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I'm currently working on a c# online multiplayer game in real-time. The aim is to have client/server based connection using the UDP protocol. So far I've used UDP for players' movements and TCP for events (a player shooting, a player losing life) because I need to be sure such data will arrive to all players connected to the server. I know that UDP is said 'unreliable' and some packets may be lost. But I've read everywhere to never mix TCP and UDP because it can affect the connection.

The main question is how should I organize my network?

UDP is connectionless, how should I save who's is who? Should I save ip adresses of the clients in a list?

Should I use TCP for important events or use UDP? If I need to use UDP, how can I make sure that data will not be lost?

By using both TCP and UDP, I need to save for each player their IP in a list (for UDP) and the TcpClient which is connected in another list (for the UDP). How could I change that to be more effective?

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@JoshPetrie this question is legit "The main question is how should I organize my network?". It's not about should I use this or that. The OP uses one and needs advice about adding another tech he already chose. It's broad as the answer does not reside in which technology should be used but in how the software can be structured to avoid bloating the pipes, reduce lag and increase reliability independently of the underlying tech. –  Coyote Dec 9 '13 at 22:00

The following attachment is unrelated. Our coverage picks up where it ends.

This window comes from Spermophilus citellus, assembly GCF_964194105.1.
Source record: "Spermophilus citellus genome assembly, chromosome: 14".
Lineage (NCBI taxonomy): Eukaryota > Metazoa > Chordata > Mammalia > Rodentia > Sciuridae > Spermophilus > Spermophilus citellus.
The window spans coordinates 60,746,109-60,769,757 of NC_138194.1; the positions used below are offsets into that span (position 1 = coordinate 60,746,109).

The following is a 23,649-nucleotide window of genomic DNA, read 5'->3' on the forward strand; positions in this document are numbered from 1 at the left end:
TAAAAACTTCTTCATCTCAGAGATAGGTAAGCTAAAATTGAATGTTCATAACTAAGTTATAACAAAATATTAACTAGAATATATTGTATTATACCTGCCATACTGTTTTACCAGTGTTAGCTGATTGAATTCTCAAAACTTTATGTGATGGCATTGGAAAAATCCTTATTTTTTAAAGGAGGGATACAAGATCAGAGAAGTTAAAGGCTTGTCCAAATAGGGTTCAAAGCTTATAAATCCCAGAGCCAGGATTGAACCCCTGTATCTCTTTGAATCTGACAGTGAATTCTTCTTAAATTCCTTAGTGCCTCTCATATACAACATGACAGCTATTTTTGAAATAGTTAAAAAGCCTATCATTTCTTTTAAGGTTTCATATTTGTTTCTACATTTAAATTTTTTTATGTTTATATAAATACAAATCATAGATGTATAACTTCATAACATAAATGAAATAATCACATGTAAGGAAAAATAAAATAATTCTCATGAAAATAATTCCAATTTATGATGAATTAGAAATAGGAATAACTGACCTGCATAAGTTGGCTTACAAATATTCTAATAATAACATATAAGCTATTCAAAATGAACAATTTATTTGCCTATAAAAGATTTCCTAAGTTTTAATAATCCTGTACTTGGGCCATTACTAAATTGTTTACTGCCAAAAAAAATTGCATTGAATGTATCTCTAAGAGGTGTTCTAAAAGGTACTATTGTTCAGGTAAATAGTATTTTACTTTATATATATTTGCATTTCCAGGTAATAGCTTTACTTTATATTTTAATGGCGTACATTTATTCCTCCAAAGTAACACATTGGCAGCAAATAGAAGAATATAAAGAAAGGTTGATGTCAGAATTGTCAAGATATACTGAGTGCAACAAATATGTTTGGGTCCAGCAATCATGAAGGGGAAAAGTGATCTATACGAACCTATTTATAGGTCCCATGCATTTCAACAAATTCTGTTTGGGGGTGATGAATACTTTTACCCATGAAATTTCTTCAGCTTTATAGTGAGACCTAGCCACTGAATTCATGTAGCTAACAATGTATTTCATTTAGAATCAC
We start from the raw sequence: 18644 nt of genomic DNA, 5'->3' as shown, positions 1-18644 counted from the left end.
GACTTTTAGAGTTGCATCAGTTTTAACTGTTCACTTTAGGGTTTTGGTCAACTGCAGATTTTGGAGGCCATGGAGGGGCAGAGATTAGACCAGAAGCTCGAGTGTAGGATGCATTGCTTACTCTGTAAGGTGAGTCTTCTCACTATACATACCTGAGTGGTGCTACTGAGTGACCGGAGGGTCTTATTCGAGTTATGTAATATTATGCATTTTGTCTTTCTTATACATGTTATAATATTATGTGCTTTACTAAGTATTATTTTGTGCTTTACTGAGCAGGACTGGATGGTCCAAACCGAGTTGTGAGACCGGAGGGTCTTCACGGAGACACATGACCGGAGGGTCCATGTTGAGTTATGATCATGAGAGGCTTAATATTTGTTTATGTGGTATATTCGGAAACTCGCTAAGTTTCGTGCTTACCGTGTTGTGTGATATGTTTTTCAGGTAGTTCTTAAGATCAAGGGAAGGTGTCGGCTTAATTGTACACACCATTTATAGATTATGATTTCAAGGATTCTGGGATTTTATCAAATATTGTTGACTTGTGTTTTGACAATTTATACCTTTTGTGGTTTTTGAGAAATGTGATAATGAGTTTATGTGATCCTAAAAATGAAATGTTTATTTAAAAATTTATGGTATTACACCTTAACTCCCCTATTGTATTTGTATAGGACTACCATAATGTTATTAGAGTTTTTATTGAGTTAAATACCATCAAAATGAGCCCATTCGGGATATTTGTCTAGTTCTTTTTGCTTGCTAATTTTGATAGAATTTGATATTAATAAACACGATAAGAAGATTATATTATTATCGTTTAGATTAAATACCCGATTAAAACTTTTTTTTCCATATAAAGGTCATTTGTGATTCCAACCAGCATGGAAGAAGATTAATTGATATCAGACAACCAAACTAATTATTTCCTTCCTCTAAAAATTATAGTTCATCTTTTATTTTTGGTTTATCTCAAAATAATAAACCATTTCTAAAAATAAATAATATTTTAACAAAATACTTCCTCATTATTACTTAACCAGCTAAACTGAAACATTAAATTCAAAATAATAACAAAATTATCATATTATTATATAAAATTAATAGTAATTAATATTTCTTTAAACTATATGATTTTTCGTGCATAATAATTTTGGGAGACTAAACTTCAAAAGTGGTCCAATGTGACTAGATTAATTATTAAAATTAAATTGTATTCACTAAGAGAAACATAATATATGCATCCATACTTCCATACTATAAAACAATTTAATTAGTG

It's also too broad. The question should be edited (feel free to do so, it's quite old) to be more on-topic, then it can be re-opened. –  Josh Petrie Dec 9 '13 at 22:27
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closed as off-topic by Josh Petrie Dec 9 '13 at 17:27

This question appears to be off-topic. The users who voted to close gave this specific reason:

  • "Questions that are about "which tech to use" are outside the scope of the site. For more information, see this meta post" – Josh Petrie
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2 Answers

up vote 6 down vote accepted

UDP has less overhead, but at the cost of losing packets without knowing about it (part of the overhead with TCP ensures that lost packets get re-sent).

However, the big problem with using UDP is that there are many sites that block all UDP traffic (except for DNS) because many administrators believe it's a good security practice.

Also, don't assume that every one of your players will have a different IP address -- there are many situations where multiple users share the same internet connection, and if school kids get hooked on your game you can bet that they're probably going to figure out how to install and run it during class instead of doing their work (and wouldn't you rather that they be spending this precious time on your game instead of someone else's?).